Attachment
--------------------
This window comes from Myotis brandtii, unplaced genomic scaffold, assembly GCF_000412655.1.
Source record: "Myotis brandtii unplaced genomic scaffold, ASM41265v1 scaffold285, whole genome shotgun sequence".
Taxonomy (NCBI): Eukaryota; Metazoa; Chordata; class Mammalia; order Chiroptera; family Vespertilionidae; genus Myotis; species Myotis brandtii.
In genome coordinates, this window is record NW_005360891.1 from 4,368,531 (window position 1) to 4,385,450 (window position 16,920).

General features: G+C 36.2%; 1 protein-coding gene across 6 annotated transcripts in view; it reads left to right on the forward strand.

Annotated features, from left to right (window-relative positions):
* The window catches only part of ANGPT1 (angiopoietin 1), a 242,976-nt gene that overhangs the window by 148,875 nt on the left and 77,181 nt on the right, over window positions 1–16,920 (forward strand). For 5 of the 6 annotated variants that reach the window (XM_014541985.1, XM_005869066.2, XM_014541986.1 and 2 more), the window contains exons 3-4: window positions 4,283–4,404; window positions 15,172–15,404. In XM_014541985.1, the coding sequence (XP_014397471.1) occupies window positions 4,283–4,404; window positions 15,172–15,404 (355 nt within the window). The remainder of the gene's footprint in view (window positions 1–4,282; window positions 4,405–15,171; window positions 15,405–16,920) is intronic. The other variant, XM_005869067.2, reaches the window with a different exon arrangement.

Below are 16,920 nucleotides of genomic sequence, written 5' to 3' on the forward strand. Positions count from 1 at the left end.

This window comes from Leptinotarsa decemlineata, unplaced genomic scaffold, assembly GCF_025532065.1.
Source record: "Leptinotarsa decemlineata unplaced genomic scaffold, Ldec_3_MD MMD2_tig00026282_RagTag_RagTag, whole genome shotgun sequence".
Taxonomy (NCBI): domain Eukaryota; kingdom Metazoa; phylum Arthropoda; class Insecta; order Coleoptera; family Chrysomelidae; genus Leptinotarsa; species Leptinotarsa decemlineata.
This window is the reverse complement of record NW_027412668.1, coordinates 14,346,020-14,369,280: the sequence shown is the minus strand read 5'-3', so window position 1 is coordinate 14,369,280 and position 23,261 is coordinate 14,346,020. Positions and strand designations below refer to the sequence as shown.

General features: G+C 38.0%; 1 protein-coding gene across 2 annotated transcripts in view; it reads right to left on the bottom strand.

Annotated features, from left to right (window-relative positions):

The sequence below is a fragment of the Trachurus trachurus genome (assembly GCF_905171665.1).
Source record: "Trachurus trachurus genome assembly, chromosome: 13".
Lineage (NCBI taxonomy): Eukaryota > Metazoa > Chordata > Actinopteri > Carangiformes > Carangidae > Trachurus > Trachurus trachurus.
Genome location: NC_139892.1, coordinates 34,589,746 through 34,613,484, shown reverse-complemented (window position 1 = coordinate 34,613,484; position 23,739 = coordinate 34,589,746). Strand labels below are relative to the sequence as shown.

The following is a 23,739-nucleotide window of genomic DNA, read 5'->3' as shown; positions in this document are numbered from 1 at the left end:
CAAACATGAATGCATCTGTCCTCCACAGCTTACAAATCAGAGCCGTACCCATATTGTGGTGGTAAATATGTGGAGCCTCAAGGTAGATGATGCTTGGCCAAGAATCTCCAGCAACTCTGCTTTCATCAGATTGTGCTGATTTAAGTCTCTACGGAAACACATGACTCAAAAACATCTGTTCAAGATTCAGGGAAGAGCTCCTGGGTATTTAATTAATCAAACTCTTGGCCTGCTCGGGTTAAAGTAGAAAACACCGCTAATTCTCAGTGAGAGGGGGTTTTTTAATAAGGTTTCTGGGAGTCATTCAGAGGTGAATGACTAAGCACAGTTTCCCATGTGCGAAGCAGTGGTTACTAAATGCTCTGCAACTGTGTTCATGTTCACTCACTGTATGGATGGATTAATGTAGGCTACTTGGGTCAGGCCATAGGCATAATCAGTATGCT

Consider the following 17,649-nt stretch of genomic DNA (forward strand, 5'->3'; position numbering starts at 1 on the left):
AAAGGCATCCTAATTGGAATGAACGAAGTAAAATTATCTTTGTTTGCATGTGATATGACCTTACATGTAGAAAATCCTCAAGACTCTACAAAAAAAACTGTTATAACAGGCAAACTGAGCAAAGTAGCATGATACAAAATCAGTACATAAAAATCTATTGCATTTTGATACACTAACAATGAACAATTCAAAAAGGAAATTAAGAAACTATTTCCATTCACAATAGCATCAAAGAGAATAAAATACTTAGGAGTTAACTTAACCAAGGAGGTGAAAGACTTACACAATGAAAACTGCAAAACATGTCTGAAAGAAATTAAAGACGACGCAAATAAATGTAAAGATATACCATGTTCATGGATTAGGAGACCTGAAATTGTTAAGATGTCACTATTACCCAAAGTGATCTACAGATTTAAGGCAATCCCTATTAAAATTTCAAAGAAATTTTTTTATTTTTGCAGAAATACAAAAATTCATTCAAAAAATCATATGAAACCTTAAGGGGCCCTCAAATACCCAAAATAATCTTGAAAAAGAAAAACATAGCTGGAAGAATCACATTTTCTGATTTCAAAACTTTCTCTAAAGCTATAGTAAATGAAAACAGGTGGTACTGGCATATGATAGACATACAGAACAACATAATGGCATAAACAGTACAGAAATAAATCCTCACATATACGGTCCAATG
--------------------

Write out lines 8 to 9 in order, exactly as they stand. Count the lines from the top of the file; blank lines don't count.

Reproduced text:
Below are 16,920 nucleotides of genomic sequence, written 5' to 3' on the forward strand. Positions count from 1 at the left end.

This window comes from Leptinotarsa decemlineata, unplaced genomic scaffold, assembly GCF_025532065.1.